sleeping with a fever

Sleeping with a fever - High body temperature sleeping

Even if you don’t sleep hot or cold, you’re probably aware your body temperature changes throughout the night. Body temperature is important for overall sleep quality. It’s crucial to understand how thermoregulation works, so you can achieve a better night’s sleep. A fever can also be a game changer – so we’re going to wrestle with this topic so you know what to do.

What changes body temperature at night?

Human beings are able to regulate our body temperature. Body temperature is maintained through a balance of heat absorption, production and loss. Human temperature must be maintained within a fairly small range, up or down from the resting temperature of 36,5 C. Temperatures above 42 C and below 33,5 C  generally cause injury or death.

Humans have two zones to maintain. First is their core temperature and other is their shell temperature. Core temperature is temperature of stomach, chest and skull cavities that contain important organs. Shell temperature is the temperature of our skin, tissues and muscles. While core temperature is controlled by our brain, shell temperature is more affected by external condition. The core temperature can be conserved or released through the shell.

How does the temperature change throughout the day?

When we wake up, our body temperature is at its default value. During the morning and through the late afternoon our temperature raises giving us the energy and helping us stay alert and awake. That’s why working out is so effective, the body heat raise makes us feel awake.

After that rise in energy comes the down time, so called afternoon slump. Our body starts to lower the temperature in order to prepare us for the sleep.  At 5am, several hours before you’d wake up, your body temperature is at its lowest.

A cooler core body temperature is associated with sleep. Conversely, a warmer core temperature is energizing. Think about how awake you feel during exercising, and it starts to make sense. Human performance scientists have found a higher internal body temperature correlates with more alertness, better memory, and improved reaction times.

Body temperature and sleep quality

There was a recent study that shows correlation between body temperature and sleep quality. The researchers put human participants with thermosuits. Raising their skin temperature less than a degree resulted in significant changes in sleep quality. People didn’t wake up as much during the night and the percentage of the sleep spent in deep sleep increased. The effects were most pronounced in the elderly and in people who suffered from insomnia.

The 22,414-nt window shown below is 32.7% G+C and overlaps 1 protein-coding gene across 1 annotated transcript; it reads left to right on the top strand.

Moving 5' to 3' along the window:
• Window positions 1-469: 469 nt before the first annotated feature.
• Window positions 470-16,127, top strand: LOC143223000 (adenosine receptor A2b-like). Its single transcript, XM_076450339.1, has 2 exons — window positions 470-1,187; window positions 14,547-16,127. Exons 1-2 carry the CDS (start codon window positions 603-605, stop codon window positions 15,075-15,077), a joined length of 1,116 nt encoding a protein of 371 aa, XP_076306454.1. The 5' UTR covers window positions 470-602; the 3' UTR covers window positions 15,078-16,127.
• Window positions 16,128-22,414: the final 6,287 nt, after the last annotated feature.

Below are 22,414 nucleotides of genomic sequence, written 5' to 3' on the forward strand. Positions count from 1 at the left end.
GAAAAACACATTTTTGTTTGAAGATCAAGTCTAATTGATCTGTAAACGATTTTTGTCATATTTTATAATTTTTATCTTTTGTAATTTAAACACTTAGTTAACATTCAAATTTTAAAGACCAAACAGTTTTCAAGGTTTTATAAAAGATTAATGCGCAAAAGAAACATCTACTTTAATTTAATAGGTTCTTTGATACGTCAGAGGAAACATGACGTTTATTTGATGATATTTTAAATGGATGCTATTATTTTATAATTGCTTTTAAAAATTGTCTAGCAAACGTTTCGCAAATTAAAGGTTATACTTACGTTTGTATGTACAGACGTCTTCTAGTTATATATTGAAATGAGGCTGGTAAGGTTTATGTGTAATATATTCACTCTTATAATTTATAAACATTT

A man sleeping with a fever

Can you manipulate your core body temperature during sleep?

The answer is no, at least not unless you’re severely ill. It is very dangerous if you temperature goes more than a few degrees above or below normal.

However, many find that cooling down before bed helps them get to sleep.

During REM sleep, your brain stops working to regulate your body temperature. Even the hypothalamus needs a break. This is why it’s so important that the external factors in your sleep environment (your room temperature, clothing, and bedding) are conducive to keep you cool.

Ideal temperature for sleep

The ideal temperature in a bedroom for falling asleep is between 17 C and 19 C degrees. Find the temperature that works best for you. It should be cool enough to help you fall asleep without waking up a few hours later shivering, but also without being too warm to cause you to wake up from sweating.

What else could you do to keep yourself cooler?

First of all, use less bedding. With both your bedding and pajamas, opt for more breathable fibers like cotton or linen over heat-trapping synthetics like polyester.

As mentioned above, a warm bath helps cool down your body temperature, as the moisture quickly evaporates from your skin upon stepping out of the tub. Try taking a bath 1 hour before bed for optimal effect.

Cold and flu